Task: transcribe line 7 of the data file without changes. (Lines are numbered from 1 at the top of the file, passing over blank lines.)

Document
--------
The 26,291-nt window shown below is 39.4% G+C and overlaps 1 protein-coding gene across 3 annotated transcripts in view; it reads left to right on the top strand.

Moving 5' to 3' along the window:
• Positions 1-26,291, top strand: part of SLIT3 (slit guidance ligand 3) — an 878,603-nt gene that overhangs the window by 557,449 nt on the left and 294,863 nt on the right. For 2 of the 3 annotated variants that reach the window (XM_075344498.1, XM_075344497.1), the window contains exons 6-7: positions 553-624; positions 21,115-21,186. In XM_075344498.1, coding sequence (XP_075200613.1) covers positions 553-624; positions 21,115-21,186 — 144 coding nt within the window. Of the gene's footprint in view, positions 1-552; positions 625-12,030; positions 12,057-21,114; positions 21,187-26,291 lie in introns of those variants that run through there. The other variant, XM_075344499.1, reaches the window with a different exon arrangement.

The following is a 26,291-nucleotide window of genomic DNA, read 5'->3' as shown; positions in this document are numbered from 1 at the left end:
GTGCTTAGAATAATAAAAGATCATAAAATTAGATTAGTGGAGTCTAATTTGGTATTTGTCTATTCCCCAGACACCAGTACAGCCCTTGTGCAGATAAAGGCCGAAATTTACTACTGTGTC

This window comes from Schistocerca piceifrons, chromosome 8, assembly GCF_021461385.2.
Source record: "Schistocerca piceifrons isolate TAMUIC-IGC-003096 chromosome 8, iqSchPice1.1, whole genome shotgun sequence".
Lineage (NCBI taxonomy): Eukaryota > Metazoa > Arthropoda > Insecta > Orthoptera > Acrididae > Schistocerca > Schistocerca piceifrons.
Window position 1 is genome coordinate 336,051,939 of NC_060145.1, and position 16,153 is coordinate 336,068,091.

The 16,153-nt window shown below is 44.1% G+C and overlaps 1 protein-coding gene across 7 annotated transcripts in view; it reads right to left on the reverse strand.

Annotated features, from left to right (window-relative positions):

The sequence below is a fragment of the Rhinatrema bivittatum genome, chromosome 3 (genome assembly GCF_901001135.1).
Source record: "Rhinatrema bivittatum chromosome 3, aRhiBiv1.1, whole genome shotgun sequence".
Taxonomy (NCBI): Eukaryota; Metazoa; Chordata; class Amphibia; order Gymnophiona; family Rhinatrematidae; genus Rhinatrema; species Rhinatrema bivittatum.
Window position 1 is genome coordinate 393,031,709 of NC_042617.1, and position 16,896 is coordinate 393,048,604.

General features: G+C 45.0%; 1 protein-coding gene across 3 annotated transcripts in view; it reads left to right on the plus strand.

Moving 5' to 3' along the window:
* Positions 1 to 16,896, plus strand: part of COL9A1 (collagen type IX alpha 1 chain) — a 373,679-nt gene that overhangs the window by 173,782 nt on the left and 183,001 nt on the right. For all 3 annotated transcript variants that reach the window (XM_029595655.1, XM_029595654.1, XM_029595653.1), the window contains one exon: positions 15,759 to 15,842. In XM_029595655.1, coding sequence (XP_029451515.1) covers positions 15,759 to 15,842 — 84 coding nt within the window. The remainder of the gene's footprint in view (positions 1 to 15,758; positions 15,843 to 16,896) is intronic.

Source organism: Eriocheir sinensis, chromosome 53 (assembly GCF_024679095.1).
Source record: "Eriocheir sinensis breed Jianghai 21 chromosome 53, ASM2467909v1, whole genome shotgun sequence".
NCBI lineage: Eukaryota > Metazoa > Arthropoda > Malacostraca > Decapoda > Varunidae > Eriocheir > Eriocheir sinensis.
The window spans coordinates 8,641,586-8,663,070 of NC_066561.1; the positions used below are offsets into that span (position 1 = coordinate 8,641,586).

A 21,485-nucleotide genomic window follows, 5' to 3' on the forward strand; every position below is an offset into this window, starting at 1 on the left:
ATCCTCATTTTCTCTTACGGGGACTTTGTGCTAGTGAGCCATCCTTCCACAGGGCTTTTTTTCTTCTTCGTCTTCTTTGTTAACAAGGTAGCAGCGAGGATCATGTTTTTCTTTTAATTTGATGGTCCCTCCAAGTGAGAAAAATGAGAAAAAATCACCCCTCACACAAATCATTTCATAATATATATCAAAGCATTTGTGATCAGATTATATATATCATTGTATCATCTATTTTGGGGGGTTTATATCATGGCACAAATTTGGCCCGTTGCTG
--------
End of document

Source record: "Schistocerca piceifrons isolate TAMUIC-IGC-003096 chromosome 8, iqSchPice1.1, whole genome shotgun sequence".